My feet are still buried in the lovely sands of Boracay!
Monthly Archives: April 2010
Today we commemorate the Day of Valor, formerly called Bataán Day, to remind us of the heroism of our soldiers there (together with American forces) against the Japanese invaders during World War II.
Bataán, the last province to surrender to Japanese aggression in the Pacific, was a bloody witness to that country’s victory over our shores. Major General Edward P. King, Jr., seeing the futility of putting up a gallant stand against the Japanese, was forced to surrender more than 76,000 of what is left under his command after three months of fighting the invaders. Of this number, almost 12,000 were American soldiers, thus making this the largest American military force in history to surrender to an enemy.
What followed next after the surrender was the brutal Bataán Death March, wherein the prisoners were forced to walk from Mariveles, Bataán to Capas, Tarlac under harsh conditions that would’ve made both Freddie Krueger and Jason Voorhees weep.
More or less 20,000 men died from the Bataán Death March.
We owe our freedom and our dignity to these great heroes of World War II. But may we not have wars anymore. Nowadays, wars are reserved only for the stupidest of men.
Day of Valor or not, the heroes of Bataán shall never ever be forgotten that easily.
The frequent brownouts in Metro Manila and surrounding provinces have led to speculations that this is a “dry run” of sorts for the upcoming May elections. One cannot help but suspect this scenario because next month’s elections will be the first time in history that COMELEC will use a computerized system of collecting and counting votes.
Below are more details of the recent power failures…
As if the sizzling summer were not enough, rotating brownouts are back in Metro Manila and Luzón, shutting down air-conditioners and electric fans that help people cope with the heat.
Manila Electric Co. (Meralco), the country’s biggest power distributor, said all cities and towns in its franchise area were affected by the outages Wednesday as a result of the huge power supply deficit in the Luzón grid.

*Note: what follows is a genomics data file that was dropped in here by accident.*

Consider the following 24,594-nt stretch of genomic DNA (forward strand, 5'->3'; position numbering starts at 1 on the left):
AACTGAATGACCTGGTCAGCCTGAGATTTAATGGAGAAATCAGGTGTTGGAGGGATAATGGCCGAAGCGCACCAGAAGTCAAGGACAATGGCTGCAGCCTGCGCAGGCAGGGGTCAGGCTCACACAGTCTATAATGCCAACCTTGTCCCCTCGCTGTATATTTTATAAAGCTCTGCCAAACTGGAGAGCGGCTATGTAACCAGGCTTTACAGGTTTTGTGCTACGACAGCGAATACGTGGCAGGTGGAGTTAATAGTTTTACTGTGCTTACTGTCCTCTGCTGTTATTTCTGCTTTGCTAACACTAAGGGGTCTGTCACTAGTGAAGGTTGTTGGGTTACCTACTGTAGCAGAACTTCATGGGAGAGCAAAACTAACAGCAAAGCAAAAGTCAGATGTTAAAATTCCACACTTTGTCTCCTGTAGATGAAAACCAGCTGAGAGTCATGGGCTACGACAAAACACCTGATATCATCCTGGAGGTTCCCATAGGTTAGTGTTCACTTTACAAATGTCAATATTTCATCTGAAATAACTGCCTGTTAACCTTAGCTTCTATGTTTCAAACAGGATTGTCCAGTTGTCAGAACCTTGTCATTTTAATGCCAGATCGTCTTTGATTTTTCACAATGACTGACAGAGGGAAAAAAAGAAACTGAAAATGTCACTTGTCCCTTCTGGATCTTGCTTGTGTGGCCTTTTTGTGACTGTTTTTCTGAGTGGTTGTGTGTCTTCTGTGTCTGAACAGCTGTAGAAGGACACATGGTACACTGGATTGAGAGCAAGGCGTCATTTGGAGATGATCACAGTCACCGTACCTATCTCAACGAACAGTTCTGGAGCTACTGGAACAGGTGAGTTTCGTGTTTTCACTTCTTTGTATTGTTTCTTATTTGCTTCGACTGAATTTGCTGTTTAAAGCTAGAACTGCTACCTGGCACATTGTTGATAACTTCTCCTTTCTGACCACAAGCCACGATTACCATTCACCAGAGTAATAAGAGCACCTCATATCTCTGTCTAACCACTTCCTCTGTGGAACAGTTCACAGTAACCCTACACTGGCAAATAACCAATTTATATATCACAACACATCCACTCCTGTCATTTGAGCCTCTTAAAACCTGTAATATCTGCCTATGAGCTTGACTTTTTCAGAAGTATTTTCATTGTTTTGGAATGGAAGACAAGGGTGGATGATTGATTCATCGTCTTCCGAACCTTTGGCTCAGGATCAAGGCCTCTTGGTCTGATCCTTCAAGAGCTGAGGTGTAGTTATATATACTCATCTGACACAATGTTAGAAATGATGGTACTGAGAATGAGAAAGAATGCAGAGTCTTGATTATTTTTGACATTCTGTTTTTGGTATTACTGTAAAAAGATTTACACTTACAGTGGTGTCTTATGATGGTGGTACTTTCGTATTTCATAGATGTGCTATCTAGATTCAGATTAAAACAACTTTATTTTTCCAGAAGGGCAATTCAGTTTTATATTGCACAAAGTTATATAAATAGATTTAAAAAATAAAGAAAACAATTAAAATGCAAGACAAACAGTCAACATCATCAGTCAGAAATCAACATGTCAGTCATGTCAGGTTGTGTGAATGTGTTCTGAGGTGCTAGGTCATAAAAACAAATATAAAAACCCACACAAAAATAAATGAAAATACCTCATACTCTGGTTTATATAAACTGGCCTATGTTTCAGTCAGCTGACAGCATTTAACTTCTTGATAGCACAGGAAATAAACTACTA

In Metro Manila, traffic in certain areas like the South Expressway at the Pásay Road, Buendía and Vito Cruz intersections were particularly heavy. The traffic lights went dead.
Policemen had to direct the traffic to keep the vehicles flowing.
Meralco said it implemented two-hour rotating brownouts between 9:00 a.m. and 5:00 p.m. and between 6:00 p.m. and 9:00 p.m. in the whole of Metro Manila and in the provinces of Batangas, Bulacán, Cavite, Laguna, Pampanga, Quezon and Rizal.
The power supply deficiency in the Luzón grid reached 662 megawatts (MW), bigger than Mindanáo’s deficit of 538 MW as of Wednesday afternoon, according to National Grid Corp. of the Philippines (NGCP).
Metro Manila and other parts of Luzón may continue to experience one- to two-hour rotating brownouts on Thursday as several power facilities are not operating.
Acting Energy Secretary José Ibazeta said the power situation would normalize in Luzón by “next week or so.”
Perhaps the most prominent highway in modern Philippine History is EDSA.
Formerly known as Highway 54, it was constructed during the American Occupation of the country. This 23.8-kilometer circumferential road runs through five cities (Pásay, Macati, Mandaluyong, Quezon, and Caloocan) and actually stands on what was then a very long coastline hundreds of years before the place was occupied by humans (that is why workers in construction sites along the area usually find seashells during a dig).